century,  when  it  set  at  once  in  all  its  glory,  to  be  followed  by  the  resto- 
ration of  the  antique,  or,  as  it  is  here  called,  the  Chrceco-Bomano  style. 
The  cinque-cento  taste — the  exquisite  Renaissance^  pace  Kuskin — which 
grew  out  of  this,  was  nowhere  carried  to  more  gorgeous  profusion  than 
in  Spain,  then  the  dominant  power  of  Europe.  The  semi-Moro  genius 
of  the  land  lent  itself  readily  to  arabesque  decoration  and  surface  orna- 
mentation :  the  native  quarries  furnished  precious  materials,  while  the 
New  World  lavished  gold  to  defray  the  cost.  This  style  was  exalted 
to  its  highest  grade  by  a  glorious  host  of  Spanish  artists,  who  rivalled 
in  marble  and  metal  the  Bramantes  and  Cellinis  of  Italy ;  from  its  deli- 
cate details,  wrought  like  a  finely-chiselled  piece  of  plate,  this  style  is 
called  in  Spain  el  Flateresco,  and  also  de  Berruguete,  from  the  name  of 
the  great  architect,  sculptor,  and  painter,  who  carried  it  out  to  its  full 
perfection,  and  whose  exquisite  works  are  deserving  of  the  closest 

The  Plateresque  period,  which  flourished  under  the  Imperial  Charles, 
waned  under  his  severe  son,  Philip  II.,  who  introduced  the  strictly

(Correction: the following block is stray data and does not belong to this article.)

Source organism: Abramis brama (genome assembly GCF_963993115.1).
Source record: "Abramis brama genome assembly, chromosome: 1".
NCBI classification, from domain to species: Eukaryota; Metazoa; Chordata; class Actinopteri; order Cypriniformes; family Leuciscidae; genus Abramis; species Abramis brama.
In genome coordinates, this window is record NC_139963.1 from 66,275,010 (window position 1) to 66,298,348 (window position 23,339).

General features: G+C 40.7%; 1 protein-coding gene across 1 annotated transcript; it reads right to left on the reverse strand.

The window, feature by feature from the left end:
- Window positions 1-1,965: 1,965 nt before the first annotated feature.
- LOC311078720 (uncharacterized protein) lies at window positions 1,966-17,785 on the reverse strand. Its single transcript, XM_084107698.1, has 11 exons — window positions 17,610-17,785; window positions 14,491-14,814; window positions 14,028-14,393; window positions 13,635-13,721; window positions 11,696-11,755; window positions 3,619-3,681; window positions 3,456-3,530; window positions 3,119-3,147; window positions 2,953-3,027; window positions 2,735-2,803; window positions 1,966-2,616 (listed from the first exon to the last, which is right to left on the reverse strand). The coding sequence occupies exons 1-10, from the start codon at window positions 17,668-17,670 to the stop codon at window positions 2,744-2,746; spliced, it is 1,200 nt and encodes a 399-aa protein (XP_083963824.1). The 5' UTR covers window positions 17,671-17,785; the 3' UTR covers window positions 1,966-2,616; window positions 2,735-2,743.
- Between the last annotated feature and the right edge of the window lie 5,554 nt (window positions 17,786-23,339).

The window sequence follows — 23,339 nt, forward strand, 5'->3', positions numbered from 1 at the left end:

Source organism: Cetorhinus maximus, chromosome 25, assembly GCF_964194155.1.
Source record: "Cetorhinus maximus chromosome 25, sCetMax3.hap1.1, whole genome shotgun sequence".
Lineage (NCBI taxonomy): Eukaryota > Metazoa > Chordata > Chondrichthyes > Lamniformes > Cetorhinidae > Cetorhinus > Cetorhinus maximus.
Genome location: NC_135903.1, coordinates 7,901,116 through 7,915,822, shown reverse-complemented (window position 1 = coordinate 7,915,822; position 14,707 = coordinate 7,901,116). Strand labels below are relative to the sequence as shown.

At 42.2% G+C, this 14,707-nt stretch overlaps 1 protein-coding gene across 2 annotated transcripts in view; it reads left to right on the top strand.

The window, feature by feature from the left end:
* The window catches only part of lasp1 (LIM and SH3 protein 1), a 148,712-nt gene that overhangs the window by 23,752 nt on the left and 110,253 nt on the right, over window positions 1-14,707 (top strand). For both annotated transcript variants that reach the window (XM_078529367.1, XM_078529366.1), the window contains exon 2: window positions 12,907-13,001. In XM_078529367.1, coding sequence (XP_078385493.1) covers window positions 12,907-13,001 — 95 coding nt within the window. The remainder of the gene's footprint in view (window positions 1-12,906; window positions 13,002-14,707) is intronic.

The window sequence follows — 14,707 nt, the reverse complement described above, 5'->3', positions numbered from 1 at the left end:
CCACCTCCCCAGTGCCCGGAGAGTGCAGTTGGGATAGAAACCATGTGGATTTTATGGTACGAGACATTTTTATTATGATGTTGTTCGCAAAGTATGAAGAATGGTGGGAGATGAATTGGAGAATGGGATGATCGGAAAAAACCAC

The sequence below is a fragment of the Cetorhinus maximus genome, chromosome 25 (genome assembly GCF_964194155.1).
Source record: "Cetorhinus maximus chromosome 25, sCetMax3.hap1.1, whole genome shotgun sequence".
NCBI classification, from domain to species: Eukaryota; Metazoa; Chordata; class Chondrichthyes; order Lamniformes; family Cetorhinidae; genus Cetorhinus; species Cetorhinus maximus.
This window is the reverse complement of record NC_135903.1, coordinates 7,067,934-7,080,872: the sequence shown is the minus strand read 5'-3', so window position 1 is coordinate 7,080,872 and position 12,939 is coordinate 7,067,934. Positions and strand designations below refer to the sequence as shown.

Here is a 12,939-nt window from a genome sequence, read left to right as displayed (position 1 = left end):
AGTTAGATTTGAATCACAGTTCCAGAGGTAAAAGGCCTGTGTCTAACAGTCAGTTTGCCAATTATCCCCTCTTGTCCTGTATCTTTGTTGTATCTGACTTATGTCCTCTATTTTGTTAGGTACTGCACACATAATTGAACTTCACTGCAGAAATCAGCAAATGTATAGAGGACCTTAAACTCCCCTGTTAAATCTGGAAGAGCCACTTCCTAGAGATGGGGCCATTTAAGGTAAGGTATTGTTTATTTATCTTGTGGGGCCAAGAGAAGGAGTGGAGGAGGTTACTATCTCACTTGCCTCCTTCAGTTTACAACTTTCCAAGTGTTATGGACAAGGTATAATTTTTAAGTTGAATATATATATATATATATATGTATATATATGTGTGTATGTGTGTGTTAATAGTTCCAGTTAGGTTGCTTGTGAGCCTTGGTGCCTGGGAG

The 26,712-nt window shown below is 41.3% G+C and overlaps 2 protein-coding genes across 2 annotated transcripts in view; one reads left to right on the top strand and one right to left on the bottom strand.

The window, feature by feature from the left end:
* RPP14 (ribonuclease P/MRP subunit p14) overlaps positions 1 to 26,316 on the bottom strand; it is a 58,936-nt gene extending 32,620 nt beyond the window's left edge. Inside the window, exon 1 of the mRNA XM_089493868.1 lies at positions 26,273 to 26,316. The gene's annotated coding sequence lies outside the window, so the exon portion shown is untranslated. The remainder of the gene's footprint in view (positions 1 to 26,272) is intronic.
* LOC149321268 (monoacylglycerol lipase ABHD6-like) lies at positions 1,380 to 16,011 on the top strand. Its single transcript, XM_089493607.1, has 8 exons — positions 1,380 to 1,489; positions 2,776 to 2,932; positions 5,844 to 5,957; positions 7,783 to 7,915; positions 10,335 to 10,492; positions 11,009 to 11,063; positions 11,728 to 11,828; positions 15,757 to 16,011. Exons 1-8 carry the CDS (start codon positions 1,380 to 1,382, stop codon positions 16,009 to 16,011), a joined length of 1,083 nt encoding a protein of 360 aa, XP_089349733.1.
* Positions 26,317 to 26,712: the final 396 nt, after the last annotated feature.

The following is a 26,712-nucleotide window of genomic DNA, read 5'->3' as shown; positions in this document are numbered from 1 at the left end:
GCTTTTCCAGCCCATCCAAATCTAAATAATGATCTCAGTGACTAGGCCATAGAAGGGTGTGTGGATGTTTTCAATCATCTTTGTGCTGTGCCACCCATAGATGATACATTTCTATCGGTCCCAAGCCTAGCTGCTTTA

classical,  and  eschewed  prodigality  of  ornament;  this  style  is  gene- 
rally known  in  Spain  as  that  of  Herrera,  from  being  sdopted  by  that 
illustrious  man,  the  builder  of  the  Escorial.  Architecture,  which  grew 
with  the  monarchy,  shared  in  its  decline,  and  succumbed  under  the 
influence  of  Churriguera,  whose  name,  like  that  of  a  heresiarch,  has 
become  synonymous  in  Spain,  with  his  doctrine  and  with  all  that  is  false 
and  vile  in  taste :  thus  el  Churriguerismo,  Ohurrigueresco,  is  used  in 
the  sense  of  Bococo  ;  marble  and  wood  were  then  tortured  into  absurd 
caprice,  and  gilding  plastered  on  with  greater  profusion  than  even  in  the 
worst  period  of  Louis  XIV.,  when  almost  everything  was  a  lie.  There 
is  scarcely  a  village  in  Spain  whose  parish  chu'rch  has  escaped  the  harpy 
touch  of  this  fatal  epoch ;  it  was  succeeded  by  the  Graeco-Romano 
academical  style,  with  all  its  exclusiveness,  pedantry,  and  prejudice, 
introduced  by  the  Bourbons,  and  practised  at  present.  Hence  the  poor 
conventionalities  of  their  modern  buildings,  without  soul,  spirit,  interest, 
or  nationality  (Longe  fuge !) ;  yet  these  bald  veneerings,  coldly  correct 
and  classically  dull,  are  admired  by  Spaniards,  who  point  them  out  to 
the  stranger's  notice,  in  preference  to  the  nobler  examples  of  the 
Moorish,  Gk>thic,  and  Cinque-cento  periods,  which  too  often  have  served 
as  **  quarries,"  for  when  jnere  fashion  rules,  the  one-idead  exclusionists 
"use  up"  the  monuments  of  better  days  as  materials:  the  systematic 

ersion  to  Moorish  remains — los  resahios  de  los  Moros — which  has  long 




prevailed  in  Spsdn,  is  a  remnant  of  the  old  leaven  of  antagonistic  races : 
the  writings  and  admiration  of  foreigners  for  the  relics  of  these  elegant